How Diseases Spread Through the Fecal-Oral Route

Hand Sanitizer
Hand Sanitizer. John Moore / Staff / Getty Images

Viruses, bacteria, fungi and parasites spread from person to person, sometimes causing diseases as they move in and out of people's bodies along various routes. When disease spreads through the fecal-oral route, it means that contaminated feces from an infected person is somehow ingested by another person.

For obvious reasons, this almost never happens deliberately. Usually what happens is that an infected person might forget to properly wash his or her hands after using the toilet.

Anything he or she touches afterward might be contaminated with microscopic (invisible) germs that other people may encounter.

Imagine, for example, someone infected with a disease transmitted through the fecal-oral route uses the toilet, then opens the restroom door with his bare hands. The cycle is complete when another person comes along, touches that contaminated doorknob and then nervously bites on a fingernail. The microbe has spread to another person through the fecal-oral route.

What Are the Most Common Environments for Fecal-Oral Microbe Transmission?

Food-workers must be extra diligent about hand hygiene because they are in a position to easily spread a fecal-oral disease through the food they prepare to anyone who eats it. In many cases of food borne illness outbreaks, poor hand hygiene is the precipitating factor.

While poor hand washing is a major cause of fecal-oral contamination in many places, there are other equally important ways.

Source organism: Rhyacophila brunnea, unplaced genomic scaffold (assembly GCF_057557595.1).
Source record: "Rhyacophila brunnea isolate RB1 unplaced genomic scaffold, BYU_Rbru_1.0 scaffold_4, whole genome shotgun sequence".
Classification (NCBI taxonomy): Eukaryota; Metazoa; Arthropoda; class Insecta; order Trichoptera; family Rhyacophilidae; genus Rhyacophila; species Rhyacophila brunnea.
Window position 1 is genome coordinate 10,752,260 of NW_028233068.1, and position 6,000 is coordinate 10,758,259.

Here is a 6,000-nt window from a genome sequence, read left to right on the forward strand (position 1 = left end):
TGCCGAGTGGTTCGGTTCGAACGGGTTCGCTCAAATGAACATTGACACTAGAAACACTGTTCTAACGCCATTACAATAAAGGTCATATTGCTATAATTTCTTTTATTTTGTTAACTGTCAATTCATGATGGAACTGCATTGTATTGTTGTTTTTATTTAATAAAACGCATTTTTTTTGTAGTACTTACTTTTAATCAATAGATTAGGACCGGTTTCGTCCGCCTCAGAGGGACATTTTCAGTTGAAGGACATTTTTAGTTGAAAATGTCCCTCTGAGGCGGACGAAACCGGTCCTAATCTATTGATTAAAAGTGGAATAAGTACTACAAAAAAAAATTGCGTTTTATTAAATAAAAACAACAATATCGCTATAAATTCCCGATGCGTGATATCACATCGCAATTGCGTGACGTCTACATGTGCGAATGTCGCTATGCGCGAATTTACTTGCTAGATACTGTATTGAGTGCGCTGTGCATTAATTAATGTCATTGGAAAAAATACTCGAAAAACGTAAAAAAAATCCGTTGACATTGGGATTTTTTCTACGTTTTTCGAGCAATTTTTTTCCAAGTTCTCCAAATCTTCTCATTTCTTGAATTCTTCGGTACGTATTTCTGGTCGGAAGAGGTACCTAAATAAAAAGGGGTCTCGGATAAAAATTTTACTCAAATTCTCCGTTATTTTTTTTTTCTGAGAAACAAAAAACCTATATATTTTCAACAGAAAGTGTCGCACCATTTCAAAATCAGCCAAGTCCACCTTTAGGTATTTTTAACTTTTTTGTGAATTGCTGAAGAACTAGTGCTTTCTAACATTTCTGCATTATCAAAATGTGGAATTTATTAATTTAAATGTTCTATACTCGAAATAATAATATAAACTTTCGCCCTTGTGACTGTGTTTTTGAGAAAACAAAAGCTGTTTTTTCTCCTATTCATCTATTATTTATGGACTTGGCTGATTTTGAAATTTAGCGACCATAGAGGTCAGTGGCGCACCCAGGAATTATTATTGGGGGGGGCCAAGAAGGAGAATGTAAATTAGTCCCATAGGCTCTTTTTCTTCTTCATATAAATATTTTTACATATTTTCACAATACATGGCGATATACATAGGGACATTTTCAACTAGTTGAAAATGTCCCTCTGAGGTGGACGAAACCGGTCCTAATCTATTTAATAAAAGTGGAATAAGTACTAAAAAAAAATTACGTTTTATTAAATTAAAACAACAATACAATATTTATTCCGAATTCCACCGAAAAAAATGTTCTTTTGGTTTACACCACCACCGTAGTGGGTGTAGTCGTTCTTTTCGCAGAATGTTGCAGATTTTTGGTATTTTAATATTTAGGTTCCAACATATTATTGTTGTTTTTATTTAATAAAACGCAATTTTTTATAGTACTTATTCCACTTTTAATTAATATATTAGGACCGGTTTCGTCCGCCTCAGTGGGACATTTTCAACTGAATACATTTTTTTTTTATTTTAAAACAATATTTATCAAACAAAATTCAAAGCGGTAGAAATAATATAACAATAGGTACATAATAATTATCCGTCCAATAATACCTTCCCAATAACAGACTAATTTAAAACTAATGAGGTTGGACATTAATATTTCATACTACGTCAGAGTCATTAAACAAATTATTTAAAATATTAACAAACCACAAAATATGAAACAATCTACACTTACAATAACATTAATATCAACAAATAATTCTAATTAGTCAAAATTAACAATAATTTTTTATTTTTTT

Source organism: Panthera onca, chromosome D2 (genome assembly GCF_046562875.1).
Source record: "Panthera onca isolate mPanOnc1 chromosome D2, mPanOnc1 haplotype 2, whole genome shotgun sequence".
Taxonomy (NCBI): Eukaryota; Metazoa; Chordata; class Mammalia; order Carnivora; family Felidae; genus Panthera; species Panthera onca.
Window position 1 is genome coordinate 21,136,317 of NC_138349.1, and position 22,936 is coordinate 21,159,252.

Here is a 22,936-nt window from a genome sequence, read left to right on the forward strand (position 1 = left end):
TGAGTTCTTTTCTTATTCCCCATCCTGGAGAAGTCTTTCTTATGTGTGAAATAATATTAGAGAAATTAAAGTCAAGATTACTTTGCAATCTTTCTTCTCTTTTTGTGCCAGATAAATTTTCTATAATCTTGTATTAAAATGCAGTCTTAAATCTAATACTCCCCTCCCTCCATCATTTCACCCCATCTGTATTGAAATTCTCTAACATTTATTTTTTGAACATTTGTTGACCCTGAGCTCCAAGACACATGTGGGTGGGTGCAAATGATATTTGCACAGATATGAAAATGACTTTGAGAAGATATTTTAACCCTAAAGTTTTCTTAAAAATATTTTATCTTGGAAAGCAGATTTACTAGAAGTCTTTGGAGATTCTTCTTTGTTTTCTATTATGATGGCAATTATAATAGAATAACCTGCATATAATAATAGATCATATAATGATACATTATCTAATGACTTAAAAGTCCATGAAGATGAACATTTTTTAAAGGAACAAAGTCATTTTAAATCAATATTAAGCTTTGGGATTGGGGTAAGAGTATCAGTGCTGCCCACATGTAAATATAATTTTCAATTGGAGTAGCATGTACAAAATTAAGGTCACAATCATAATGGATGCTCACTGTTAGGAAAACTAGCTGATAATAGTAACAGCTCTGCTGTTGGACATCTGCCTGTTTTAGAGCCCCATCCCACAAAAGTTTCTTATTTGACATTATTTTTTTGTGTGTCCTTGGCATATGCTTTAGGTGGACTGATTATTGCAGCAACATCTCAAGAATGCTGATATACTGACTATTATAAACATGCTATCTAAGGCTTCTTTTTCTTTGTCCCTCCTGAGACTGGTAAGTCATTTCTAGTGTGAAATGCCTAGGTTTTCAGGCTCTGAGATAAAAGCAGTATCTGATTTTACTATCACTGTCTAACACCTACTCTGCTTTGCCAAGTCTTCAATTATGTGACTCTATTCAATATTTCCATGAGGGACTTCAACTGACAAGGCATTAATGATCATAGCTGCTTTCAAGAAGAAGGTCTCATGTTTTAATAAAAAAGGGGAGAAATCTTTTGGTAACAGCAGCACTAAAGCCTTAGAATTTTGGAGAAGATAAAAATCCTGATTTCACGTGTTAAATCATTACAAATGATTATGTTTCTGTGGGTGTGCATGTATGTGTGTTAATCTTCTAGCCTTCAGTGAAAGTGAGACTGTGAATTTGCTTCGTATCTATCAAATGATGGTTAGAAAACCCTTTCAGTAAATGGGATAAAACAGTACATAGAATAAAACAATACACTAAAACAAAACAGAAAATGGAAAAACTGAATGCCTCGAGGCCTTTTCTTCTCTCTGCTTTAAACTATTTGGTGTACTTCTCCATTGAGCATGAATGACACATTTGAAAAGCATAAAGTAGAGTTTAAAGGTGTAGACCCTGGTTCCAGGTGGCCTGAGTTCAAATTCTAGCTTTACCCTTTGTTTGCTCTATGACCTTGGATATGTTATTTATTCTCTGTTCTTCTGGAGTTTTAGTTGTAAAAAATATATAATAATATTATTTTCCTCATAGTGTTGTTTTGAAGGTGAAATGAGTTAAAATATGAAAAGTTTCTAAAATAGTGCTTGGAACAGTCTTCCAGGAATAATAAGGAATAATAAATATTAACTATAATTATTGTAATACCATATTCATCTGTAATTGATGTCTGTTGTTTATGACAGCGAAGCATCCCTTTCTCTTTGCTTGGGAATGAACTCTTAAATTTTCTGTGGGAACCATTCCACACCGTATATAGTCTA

Here are other ways microbes use the fecal-oral route to cause disease:

  • Drinking water contaminated with raw sewage.
  • Eating shell fish (such as oysters and clams) that have been harvested from contaminated water.
  • Eating raw fruits or vegetables washed in contaminated water.
  • Sexual activity that allows direct mouth-to-anus contact or indirect contact (touching the mouth to something that touched the anus).
  • Swimming pools that aren't properly disinfected.

Is Viral Hepatitis a Fecal-Oral Disease?

There are many microbes that can be passed along through the fecal-oral route, including two of the hepatitis viruses: Hepatitis A and hepatitis E . The other hepatotropic viruses spread from direct contact with infected blood, such as from sharing used needles; bodily fluid; or through childbirth.

Can I Prevent the Spread of Disease Through the Fecal-Oral Route?

Yes. Good hand washing is a tremendously effective way to break the fecal-oral cycle. Other important tools for preventing the spread of disease through fecal-oral transmission include:

  • Using instant hand sanitizers when soap and water are not available
  • Practicing safe and careful food-handling practices 
  • Avoiding ingestion of water in pools or from other non-potable sources
  • Using disposable towels
  • Cleaning or disinfecting commonly touched, infected surfaces such as doorknobs, faucet handles, remote controls, etc.


Centers for Disease Control and Prevention. June 23, 2008. Viral Hepatitis.

Dienstag, JL. Acute Viral Hepatitis. In: AS Fauci, E Braunwald, DL Kasper, SL Hauser, DL Longo, JL Jameson, J Loscaizo (eds), Harrison’s Principles of Internal Medicine, 17e. New York, McGraw-Hill, 2008.

Sjogren, MH. Hepatitis A. In: M Feldman, LS Friedman, LJ Brandt (eds), Gastrointestinal and Liver Disease, 8e. Philadelphia, Elsevier, 2006. 1639.

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